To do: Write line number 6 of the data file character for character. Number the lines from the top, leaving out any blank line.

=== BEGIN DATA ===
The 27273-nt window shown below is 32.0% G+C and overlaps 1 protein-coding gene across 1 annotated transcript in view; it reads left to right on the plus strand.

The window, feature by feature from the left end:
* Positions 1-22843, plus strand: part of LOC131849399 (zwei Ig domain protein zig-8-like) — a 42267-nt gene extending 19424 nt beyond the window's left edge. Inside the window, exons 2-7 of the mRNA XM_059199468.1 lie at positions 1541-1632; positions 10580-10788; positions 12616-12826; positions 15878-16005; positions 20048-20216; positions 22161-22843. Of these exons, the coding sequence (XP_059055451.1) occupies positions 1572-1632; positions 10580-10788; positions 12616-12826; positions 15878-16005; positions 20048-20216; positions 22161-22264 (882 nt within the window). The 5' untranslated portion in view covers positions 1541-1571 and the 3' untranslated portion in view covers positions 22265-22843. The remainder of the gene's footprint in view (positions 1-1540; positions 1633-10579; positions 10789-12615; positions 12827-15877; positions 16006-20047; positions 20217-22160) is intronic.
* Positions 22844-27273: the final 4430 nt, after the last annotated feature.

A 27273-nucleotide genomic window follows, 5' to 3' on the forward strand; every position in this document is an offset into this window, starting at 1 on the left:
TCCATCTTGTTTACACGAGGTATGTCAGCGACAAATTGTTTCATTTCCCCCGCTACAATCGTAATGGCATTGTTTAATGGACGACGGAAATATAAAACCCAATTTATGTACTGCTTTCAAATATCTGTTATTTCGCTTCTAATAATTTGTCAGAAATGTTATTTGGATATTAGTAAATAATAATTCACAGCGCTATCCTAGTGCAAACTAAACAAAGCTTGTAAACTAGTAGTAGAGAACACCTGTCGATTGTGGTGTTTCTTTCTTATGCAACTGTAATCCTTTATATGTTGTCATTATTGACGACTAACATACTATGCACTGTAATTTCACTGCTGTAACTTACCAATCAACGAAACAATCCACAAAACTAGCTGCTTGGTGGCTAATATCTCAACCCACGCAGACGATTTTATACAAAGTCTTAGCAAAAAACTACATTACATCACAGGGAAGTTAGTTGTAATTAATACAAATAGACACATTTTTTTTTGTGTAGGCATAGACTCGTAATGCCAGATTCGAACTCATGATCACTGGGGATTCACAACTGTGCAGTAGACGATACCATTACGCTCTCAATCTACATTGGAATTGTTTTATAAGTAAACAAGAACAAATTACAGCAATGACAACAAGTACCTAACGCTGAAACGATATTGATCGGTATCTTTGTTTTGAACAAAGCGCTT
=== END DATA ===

TCCATCTTGTTTACACGAGGTATGTCAGCGACAAATTGTTTCATTTCCCCCGCTACAATCGTAATGGCATTGTTTAATGGACGACGGAAATATAAAACCCAATTTATGTACTGCTTTCAAATATCTGTTATTTCGCTTCTAATAATTTGTCAGAAATGTTATTTGGATATTAGTAAATAATAATTCACAGCGCTATCCTAGTGCAAACTAAACAAAGCTTGTAAACTAGTAGTAGAGAACACCTGTCGATTGTGGTGTTTCTTTCTTATGCAACTGTAATCCTTTATATGTTGTCATTATTGACGACTAACATACTATGCACTGTAATTTCACTGCTGTAACTTACCAATCAACGAAACAATCCACAAAACTAGCTGCTTGGTGGCTAATATCTCAACCCACGCAGACGATTTTATACAAAGTCTTAGCAAAAAACTACATTACATCACAGGGAAGTTAGTTGTAATTAATACAAATAGACACATTTTTTTTTGTGTAGGCATAGACTCGTAATGCCAGATTCGAACTCATGATCACTGGGGATTCACAACTGTGCAGTAGACGATACCATTACGCTCTCAATCTACATTGGAATTGTTTTATAAGTAAACAAGAACAAATTACAGCAATGACAACAAGTACCTAACGCTGAAACGATATTGATCGGTATCTTTGTTTTGAACAAAGCGCTT